Ella Griner, a 2019 graduate of Pierce County High School, won the National Future Farmers of America (FFA) Proficiency Finalist Award in the area of Forest Management and Products.
“It is...an honor to be named national champion in the area of Forest Management and Products. This is a goal toward which I have worked my entire life. However, I would be remiss if I thought that this award was just about me and my SAE Project. The impact of this award goes much further than that. This award is for each and every Pierce County educator that has had a hand in making me who I am today. This award is about every farmer and agriculturist in Pierce County who have encouraged me along the way. This award is about every FFA member, past, present, and future who inspires me to continue working diligently. This award may be the pinnacle of my FFA career, but it is the beginning of a new era in the future of agriculture and FFA in Pierce County,” said Griner.
Griner is one of only four students from across the nation chosen to compete with their home projects at the national finals. Her award marks the first time a local FFA student has been recognized nationally in over 20 years. The award was given during a virtual gathering of the 93rd National FFA Convention last week.
Griner served as president of Pierce County’s FFA chapter. A resident of Patterson, she is the daughter of Chip and Julie Griner. She is a freshman at Abraham Baldwin Agricultural College in Tifton.
Agricultural Proficiency Awards honor FFA members who, through supervised agricultural experiences (SAEs), have developed specialized skills they can apply toward their future careers. Students compete in areas ranging from agricultural communications to wildlife management. Proficiency awards are also recognized at local and state levels and provide recognition to members exploring and becoming established in agricultural career pathways.
Griner received the Forest Management and Products Entrepreneurship/Placement Proficiency Award.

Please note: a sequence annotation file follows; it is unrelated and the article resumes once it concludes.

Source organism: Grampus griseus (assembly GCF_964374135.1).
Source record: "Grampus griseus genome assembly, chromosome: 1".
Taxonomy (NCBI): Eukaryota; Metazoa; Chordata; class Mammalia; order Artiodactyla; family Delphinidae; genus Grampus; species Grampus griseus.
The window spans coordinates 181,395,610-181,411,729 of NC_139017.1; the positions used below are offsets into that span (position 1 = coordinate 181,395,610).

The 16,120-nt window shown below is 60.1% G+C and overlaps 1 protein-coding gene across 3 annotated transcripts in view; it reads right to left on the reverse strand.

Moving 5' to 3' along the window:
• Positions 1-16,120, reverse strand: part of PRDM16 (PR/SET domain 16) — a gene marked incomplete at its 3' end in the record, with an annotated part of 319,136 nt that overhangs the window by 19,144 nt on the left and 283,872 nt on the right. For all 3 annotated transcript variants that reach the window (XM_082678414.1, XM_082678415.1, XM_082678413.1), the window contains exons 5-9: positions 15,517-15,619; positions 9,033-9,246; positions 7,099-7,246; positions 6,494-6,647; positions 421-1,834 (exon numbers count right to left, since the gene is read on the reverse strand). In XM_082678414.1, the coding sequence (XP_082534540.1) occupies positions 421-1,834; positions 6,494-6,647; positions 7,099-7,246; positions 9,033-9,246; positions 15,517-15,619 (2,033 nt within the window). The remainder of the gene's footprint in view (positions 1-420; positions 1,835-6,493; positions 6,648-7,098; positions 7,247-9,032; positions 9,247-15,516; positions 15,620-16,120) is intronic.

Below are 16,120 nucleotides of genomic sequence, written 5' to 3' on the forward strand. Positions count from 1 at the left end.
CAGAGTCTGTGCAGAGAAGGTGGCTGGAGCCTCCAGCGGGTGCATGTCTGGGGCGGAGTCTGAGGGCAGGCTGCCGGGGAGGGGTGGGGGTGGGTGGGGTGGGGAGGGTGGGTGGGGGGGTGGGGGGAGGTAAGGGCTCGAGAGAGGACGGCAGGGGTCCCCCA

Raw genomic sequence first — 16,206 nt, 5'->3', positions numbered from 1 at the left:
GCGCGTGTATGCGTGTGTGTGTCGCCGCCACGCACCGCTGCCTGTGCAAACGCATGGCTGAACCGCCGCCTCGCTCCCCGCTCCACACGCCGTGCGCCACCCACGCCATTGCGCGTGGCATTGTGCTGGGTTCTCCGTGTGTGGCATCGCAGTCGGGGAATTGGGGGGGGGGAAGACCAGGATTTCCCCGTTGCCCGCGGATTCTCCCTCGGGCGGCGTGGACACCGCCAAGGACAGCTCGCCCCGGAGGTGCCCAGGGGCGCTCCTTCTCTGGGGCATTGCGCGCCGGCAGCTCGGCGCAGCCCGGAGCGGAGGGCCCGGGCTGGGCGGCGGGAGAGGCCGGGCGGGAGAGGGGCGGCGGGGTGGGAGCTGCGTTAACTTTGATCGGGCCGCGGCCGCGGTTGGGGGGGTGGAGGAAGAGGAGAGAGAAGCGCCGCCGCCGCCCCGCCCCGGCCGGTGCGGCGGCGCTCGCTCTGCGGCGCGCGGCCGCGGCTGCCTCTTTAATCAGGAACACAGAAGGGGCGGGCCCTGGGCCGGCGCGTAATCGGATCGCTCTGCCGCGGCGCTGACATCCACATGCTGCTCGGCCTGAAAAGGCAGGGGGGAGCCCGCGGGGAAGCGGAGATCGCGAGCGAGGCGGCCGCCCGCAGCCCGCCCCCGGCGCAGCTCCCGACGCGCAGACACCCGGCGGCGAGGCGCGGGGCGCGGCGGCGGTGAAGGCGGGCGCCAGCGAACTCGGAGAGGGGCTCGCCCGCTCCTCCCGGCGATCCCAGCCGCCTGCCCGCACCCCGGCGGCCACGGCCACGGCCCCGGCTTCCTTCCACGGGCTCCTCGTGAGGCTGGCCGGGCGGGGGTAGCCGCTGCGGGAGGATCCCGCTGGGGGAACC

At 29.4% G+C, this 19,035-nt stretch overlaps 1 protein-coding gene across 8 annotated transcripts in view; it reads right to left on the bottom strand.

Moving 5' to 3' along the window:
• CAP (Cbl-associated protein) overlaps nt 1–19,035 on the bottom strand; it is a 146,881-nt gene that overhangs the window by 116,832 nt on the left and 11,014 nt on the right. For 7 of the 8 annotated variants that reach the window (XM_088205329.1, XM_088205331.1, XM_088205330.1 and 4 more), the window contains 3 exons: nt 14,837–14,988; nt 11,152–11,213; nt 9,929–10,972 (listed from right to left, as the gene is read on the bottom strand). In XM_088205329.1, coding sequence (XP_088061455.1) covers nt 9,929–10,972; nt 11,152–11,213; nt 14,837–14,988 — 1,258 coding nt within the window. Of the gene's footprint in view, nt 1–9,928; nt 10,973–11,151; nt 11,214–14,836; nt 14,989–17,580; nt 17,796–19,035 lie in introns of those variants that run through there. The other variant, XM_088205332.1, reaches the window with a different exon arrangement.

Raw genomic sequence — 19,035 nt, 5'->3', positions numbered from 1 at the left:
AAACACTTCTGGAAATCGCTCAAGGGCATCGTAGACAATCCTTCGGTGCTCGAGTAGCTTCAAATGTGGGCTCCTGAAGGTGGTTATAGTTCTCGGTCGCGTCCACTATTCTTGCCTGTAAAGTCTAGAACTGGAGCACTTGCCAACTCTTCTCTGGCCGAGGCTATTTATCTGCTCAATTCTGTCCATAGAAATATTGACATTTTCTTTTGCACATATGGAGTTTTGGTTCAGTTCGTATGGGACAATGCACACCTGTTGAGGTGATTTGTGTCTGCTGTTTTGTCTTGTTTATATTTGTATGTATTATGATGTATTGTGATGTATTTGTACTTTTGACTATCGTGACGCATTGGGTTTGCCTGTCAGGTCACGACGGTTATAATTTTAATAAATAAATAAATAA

She began her supervised agricultural experience in the ninth grade and has built upon it throughout her high school career. Her proficiency application won at the region level and was awarded second place at the state level last year. This year, however, her proficiency application won at the region level and placed first in the state competition. She received notification several weeks ago that she was one of the top ten finalists in the nation, and then she was selected as one of the four national finalists. As a national finalist, Griner had to make a video summarizing her project and submit it for judging. Griner works with her family’s agribusiness, Diamond G Forest Products, harvesting raw pine gum from slash pine trees using the bore-hole method. This process involves drilling holes at each tree’s base, spraying the hole with stimulant and an insecticide, inserting a PVC pipe, and attaching a plastic bag to the pipe. The operation will drill approximately 80,000 trees each summer, typically harvesting about 150,000 pounds of oleoresin each year. The product will be distilled into turpentine and pine gum rosin. Griner is supported by her parents, Julie and Chip and her FFA advisors, Seth Prescott and John Ratliff. John Deere sponsors this proficiency.
The awards ceremony was aired on RFD-TV, the Cowboy Channel and streamed live on FFA.org.
The National FFA Organization is a school-based national youth leadership development organization of more than 760,000 student members as part of 8,700 local FFA chapters in all 50 states, Puerto Rico and the U.S. Virgin Islands.